As part of the Asia Pacific Architecture Forum in Brisbane, the Working in Asia panel discussion was a platform for Australian women in architecture to discuss their approaches to and experiences of international practice. Anya Meng, Christina Na-Heon Cho, Natasha Chee, Kali Marnane and Kirsti Simpson shared their motivations for working offshore and the valuable lessons they brought home.
Working in Asia brought together five women in architecture – all with experience in Asia and some with family backgrounds there. The focus on women’s architecture and ambitions and not on what had prevented, curtailed or restricted their careers was refreshing.
Of the five speakers, three – Anya Meng and Christina Na-Heon Cho (both of Cox, Brisbane) and Natasha Chee (now a project manager at CBRE, Brisbane) – identified as 1.5-generation migrants: those who moved to Australia as children or whose families moved here shortly before they were born. They learned Asian spoken language skills from their parents but were schooled and studied architecture here. Their approach seemed to demonstrate that the world is where they belong, not one city or country, and this attitude has propelled them into career and life-changing moves. The other speakers – Kali Marnane (a University of Queensland architecture PhD candidate) and Kirsti Simpson (a principal at Hassell’s Brisbane studio) – also share a vision of an increasingly internationalized Australian architecture scene and have sought opportunities to engage with Asia. This reflects an important change in Australian architectural practice. We are educating our graduates for a global architectural industry and these women reflect how movement between Australia and Asia has become fluid and part of everyday practice .
There were broader lessons to be taken from the diverse experiences presented. The first is that openness is valuable, whatever the forces of introversion and fear might tell you. Closing down connections or shunning cultures that don’t share our current traits is not only cruel, it’s an opportunity lost. Novel cultural experiences can and did lead to new businesses, networks and modes of practice. Marnane, for example, worked in Ahmedabad’s slums in India in the blistering heat, communicating in her broken Gujarati, all while successfully formulating a project to research the morphology of public space and to better house the poorest communities.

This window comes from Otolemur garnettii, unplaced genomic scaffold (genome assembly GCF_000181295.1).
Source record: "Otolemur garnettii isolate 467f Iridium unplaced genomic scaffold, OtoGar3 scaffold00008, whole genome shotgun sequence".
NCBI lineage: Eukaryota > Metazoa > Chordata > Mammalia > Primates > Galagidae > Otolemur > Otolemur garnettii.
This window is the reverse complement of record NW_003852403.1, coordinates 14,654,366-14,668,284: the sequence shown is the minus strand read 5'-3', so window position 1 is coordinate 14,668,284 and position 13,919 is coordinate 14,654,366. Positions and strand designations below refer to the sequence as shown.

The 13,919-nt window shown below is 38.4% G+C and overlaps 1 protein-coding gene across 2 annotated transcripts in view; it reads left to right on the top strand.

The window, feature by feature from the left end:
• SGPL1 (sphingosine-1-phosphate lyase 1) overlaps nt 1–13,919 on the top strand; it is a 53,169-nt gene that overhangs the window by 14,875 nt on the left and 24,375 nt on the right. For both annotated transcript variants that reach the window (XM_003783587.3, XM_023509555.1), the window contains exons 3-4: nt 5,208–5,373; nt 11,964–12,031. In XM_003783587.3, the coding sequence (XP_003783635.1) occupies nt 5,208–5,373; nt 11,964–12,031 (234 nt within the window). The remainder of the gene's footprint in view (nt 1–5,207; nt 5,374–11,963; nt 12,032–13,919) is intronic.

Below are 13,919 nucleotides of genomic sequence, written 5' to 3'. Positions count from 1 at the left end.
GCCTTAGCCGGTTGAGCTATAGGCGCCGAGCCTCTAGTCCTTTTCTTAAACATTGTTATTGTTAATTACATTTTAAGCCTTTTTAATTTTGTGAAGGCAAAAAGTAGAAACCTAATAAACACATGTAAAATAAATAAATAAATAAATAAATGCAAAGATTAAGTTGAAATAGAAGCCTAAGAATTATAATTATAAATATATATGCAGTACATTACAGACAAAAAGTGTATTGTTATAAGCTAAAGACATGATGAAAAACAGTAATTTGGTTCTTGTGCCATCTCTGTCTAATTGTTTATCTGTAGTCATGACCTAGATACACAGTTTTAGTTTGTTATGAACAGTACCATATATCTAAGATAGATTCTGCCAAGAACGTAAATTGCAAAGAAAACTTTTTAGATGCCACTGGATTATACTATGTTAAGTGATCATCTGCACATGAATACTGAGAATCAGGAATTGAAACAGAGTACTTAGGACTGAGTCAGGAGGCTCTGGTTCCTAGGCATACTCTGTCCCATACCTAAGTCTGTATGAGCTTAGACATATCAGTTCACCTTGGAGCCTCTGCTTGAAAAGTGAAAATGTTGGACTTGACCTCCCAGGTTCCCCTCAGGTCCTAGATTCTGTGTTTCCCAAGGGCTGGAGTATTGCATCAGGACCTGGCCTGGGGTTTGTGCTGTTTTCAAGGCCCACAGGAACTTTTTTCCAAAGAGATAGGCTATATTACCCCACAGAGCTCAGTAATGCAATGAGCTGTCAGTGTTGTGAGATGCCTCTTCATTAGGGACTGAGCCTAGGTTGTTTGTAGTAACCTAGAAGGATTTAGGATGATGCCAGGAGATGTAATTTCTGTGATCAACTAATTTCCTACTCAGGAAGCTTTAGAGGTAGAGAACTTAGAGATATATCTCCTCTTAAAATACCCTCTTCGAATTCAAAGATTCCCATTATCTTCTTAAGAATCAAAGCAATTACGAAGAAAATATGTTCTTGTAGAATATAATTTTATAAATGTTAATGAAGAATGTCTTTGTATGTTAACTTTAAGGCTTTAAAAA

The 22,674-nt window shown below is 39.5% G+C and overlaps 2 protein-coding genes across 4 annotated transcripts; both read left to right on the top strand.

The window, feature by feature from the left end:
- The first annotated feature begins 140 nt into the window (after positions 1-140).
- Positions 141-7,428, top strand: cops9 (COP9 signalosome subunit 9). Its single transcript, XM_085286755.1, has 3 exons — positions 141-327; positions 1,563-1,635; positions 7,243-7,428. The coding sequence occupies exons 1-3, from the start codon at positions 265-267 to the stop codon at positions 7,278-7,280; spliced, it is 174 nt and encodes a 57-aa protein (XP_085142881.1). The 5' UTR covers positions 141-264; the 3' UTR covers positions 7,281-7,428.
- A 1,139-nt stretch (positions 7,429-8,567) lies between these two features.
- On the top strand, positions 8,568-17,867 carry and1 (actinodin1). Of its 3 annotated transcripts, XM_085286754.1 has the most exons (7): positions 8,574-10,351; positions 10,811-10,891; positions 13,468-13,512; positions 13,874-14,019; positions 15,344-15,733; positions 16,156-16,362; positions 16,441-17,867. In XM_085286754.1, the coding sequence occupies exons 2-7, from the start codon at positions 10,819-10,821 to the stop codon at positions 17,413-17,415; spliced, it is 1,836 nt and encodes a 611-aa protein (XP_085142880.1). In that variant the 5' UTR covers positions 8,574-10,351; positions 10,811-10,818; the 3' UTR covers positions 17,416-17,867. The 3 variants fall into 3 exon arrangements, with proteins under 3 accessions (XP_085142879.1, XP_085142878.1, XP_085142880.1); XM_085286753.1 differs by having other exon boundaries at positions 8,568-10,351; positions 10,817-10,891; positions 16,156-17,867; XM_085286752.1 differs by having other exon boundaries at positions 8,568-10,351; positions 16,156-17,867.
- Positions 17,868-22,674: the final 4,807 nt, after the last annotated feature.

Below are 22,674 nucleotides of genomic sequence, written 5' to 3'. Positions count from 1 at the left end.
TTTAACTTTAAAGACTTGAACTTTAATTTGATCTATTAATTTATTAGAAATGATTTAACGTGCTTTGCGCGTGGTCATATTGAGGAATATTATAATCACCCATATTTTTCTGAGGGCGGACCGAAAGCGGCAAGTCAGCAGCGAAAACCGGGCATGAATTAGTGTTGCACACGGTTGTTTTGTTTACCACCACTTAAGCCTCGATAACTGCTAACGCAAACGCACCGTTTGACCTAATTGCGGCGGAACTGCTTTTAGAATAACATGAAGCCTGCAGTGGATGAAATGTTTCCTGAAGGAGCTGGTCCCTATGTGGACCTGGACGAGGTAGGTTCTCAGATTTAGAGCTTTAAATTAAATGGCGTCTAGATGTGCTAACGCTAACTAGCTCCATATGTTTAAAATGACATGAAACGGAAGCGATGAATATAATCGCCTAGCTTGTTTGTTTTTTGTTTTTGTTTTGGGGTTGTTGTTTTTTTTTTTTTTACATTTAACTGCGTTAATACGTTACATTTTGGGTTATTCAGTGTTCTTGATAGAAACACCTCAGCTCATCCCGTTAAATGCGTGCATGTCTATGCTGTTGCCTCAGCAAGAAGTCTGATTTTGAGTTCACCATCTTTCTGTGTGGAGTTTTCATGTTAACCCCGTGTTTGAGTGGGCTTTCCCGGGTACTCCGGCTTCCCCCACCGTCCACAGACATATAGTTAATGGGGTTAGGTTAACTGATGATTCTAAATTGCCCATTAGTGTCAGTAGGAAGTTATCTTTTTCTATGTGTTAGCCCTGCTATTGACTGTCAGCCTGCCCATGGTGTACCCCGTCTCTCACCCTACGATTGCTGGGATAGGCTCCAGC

The second lesson is more local: Australia’s multiculturalism is still one of our great advantages in the world. Those of us with just one language or one cultural background can learn how to be adaptable from those who are practised at it and we don’t even have to leave Australia to experience that. Meng spoke of working in Brisbane and translating a colleague’s emails arriving in Mandarin from China, at first using a combination of Google Translate and her mum’s assistance, and later learning to write Mandarin to enable fully bilingual communication.
The third lesson is obvious but critical: Asia is a diverse place. The difference between an Ahmedabad slum and Beijing is obvious, but so too are there marked differences between Korea, China and other Asian nations. To imagine “Asia” as a homogeneous mass is a mistake. Nevertheless, some commonalities across the region were characterized in each presentation: Asia is growing fast and buildings are going up faster. Work on both residential and civic projects is unprecedented in terms of scale and speed of construction and it offers huge opportunities for architects to gain experience in building and design.
The final lesson seemed to me to be that women, and especially younger women, really do approach things differently. The speakers were strikingly open and ready to share both struggles and successes. Their honest, reflective, funny, charming stories were in stark contrast to the bravado and the facade of invulnerable confidence that so many speakers project. Perhaps the designated women’s “space to speak” provided the safety from which such vulnerability and genuine insight can flourish. The presenters were all accomplished, and rightly proud of their achievements, but they did not shy away from sharing their shocks and difficulties working in Asia – the local politics and hierarchies, the smog, the distance from family and friends, the cultural differences.
This event offered insight into how to take a fork in the road, how to move into a future that is simultaneously engaged with Asian growth opportunities and with what architects want: challenge, fresh chances and exciting projects. These five women’s stellar careers provide invaluable insights and inspiration. However, the crowd was largely their young women colleagues and women academics, like me, who once taught them. It’s time that space to speak for women in architecture also becomes a space for men and those of other generations to listen and share too. Only when these open conversations become two-way will the full benefit of new futures be shared across the profession – for any architect, working in any part of the world.
— Kelly Greenop is a senior lecturer at the School of Architecture at the University of Queensland. Kelly is affiliated with both ATCH – the Architecture Theory Criticism History research centre – and the Aboriginal Environments Research Centre within the school.
Working in Asia was held on 29 March 2017, part of the Asia Pacific Architecture Forum in Brisbane, 18–31 March. It was hosted by Gadens Lawyers and was supported by the University of Queensland and Parlour: women, equity, architecture.